Will Boustead Singapore Limited Be Able to Survive the Tough Times?

Boustead Singapore Limited (SGX: F9D), Singapore’s oldest continuous business, was established in 1828. Having evolved its business over time, it is currently a global service provider of infrastructure-related engineering services and geo-spatial technology.

The firm has been facing rough waters in recent history. From Financial Year 2013 (FY2013) to FY2017, revenue declined from S$513.2 million to S$433.8 million while net profit tumbled from S$81.4 million to S$33.3 million.

Source: Boustead Singapore FY2017 Annual Report

The question is, would Boustead be able to weather the storm and emerge unscathed many years later? To help to answer the tricky question, we have to turn our attention to the Balance Sheet (also known as Statement of Financial Position) of the firm.

The balance sheet offers a snapshot of a company’s health. It tells us how much a company owns (or “Assets”), and how much it owes (or “Liabilities”). The difference between what it owns and what it owes is its equity (also known as “Shareholders’ Equity).

The following is the balance sheet of the firm as at 31 March 2017:

Source: Boustead Singapore FY2017 Annual Report

We will focus on three aspects of the balance sheet and they are “Cash and cash equivalents” (shown in blue), “Borrowings” (shown in red) and “Retained profits” (shown in green).

Cash and cash equivalents

Boustead had a cash position of S$276.5 million as at 31 March 2017, a step-up over the previous year’s figure of S$259.1 million.

This is a healthy sign. Cash allows protection against tough times, and it also gives companies the flexibility for future growth. Growing cash reserves often point to a strong company performance.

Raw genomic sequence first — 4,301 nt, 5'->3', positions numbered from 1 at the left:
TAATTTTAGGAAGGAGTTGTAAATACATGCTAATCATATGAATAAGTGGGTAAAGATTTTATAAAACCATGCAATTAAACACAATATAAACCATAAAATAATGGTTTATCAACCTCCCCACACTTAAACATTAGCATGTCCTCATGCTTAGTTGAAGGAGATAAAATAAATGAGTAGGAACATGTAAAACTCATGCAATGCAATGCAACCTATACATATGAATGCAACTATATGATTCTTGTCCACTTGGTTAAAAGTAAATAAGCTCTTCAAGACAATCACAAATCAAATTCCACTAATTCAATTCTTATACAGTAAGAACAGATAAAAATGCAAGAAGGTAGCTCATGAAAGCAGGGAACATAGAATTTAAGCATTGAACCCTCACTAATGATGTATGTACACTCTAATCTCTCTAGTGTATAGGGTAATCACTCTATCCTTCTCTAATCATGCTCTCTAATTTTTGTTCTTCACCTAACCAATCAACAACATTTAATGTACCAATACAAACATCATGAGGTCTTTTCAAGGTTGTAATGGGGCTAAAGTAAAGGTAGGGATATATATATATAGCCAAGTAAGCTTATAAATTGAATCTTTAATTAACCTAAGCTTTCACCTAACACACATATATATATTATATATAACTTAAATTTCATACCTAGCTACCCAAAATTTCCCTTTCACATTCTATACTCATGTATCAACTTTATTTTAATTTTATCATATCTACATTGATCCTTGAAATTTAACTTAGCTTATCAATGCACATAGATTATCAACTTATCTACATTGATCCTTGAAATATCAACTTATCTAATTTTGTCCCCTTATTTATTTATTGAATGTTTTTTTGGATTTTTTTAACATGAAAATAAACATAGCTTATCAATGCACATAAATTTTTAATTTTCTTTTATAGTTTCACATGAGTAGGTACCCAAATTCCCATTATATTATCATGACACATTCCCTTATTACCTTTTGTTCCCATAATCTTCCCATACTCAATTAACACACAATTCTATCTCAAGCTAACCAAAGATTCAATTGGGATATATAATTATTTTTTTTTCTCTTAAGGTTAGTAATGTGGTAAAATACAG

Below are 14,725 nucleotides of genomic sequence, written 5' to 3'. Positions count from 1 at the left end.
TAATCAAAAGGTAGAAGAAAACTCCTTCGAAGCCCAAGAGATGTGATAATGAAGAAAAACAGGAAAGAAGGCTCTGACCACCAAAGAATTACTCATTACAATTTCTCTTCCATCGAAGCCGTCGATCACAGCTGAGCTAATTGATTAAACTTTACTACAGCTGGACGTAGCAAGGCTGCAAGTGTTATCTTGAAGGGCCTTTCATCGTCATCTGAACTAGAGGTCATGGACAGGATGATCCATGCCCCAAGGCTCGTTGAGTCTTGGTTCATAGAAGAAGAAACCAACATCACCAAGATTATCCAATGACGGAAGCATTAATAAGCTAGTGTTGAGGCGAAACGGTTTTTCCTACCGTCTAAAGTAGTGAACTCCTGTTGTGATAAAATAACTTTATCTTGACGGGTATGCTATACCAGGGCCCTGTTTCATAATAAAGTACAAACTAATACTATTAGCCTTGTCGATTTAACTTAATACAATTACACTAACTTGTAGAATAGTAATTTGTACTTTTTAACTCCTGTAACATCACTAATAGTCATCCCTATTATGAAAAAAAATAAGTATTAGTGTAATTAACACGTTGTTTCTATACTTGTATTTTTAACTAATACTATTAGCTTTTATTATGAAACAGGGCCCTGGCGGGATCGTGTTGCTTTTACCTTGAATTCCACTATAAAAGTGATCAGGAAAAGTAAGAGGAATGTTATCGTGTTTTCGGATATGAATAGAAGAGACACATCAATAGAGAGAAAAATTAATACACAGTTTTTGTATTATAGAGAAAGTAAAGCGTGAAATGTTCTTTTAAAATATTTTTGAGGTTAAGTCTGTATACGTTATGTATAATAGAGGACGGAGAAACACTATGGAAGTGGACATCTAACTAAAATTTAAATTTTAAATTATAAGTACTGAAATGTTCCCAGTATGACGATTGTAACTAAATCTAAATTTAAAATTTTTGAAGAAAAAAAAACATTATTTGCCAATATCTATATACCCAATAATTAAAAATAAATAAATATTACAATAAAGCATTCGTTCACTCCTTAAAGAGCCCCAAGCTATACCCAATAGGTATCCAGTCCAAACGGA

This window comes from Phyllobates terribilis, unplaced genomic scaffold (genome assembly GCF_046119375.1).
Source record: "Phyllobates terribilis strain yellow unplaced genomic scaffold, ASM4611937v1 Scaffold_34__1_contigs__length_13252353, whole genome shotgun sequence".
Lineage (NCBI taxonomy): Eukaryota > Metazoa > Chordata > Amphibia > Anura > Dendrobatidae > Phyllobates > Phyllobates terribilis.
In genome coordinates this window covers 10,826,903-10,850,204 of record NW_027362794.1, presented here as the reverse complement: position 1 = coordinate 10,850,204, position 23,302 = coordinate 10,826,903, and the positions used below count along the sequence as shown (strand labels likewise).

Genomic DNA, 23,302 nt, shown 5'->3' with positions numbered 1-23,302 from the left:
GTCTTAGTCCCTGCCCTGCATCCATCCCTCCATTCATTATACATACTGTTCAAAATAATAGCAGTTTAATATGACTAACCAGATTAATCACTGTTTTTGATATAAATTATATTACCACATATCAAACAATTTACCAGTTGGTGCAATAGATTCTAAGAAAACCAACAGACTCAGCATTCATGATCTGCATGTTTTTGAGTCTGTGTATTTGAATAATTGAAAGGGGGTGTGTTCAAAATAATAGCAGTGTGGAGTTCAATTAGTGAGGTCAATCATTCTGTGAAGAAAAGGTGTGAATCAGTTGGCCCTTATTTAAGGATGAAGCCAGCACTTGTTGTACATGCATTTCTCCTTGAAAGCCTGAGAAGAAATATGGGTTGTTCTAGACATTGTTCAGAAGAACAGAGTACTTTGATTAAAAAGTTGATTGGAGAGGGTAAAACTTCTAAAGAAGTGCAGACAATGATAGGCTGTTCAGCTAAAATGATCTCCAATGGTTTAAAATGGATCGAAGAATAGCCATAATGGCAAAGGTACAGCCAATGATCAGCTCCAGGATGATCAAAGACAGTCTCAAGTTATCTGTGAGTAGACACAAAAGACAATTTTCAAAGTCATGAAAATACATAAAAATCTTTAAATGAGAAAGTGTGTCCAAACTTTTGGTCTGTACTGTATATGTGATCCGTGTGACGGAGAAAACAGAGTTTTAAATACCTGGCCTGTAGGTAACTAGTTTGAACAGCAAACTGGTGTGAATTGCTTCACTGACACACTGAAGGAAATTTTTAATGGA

Borrowings are broken down into long-term (non-current or due more than a year later) and short-term (current or obligations the firm must pay within a year).

As at 31 March 2017, the total borrowings (non-current plus current) came up to around S$88.4 million. This is an improvement from the previous year’s figure of S$93.4 million.

Since the debt level is less than three times its FY2017 net profit of close to S$33 million, the debt is manageable. Theoretically, it needs less than three years of net profit to pay off its debt obligations in full.

If you would like, you can go on to measure the current ratio, which reveals a firm’s ability to pay its obligations within the year. (Hint: The current ratio is more than 1.)

Retained profits

It is the accumulated amount of a firm’s prior earnings, after paying out the dividends to shareholders. This amount can then be reinvested into its own business for growth or used to pay off debt.

It is encouraging that the retained profits of Boustead had grown from S$237.9 million to S$258.2 million, as at 31 March 2017.

Foolish Takeaway

Boustead has a healthy balance sheet that is fortified with loads of cash. Together with manageable debt levels and increasing retained profits, it is highly likely that Boustead will be able to survive the tough times that it is facing currently.

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The information provided is for general information purposes only and is not intended to be personalised investment or financial advice. Motley Fool Singapore contributor Sudhan P owns shares in Boustead Projects Ltd.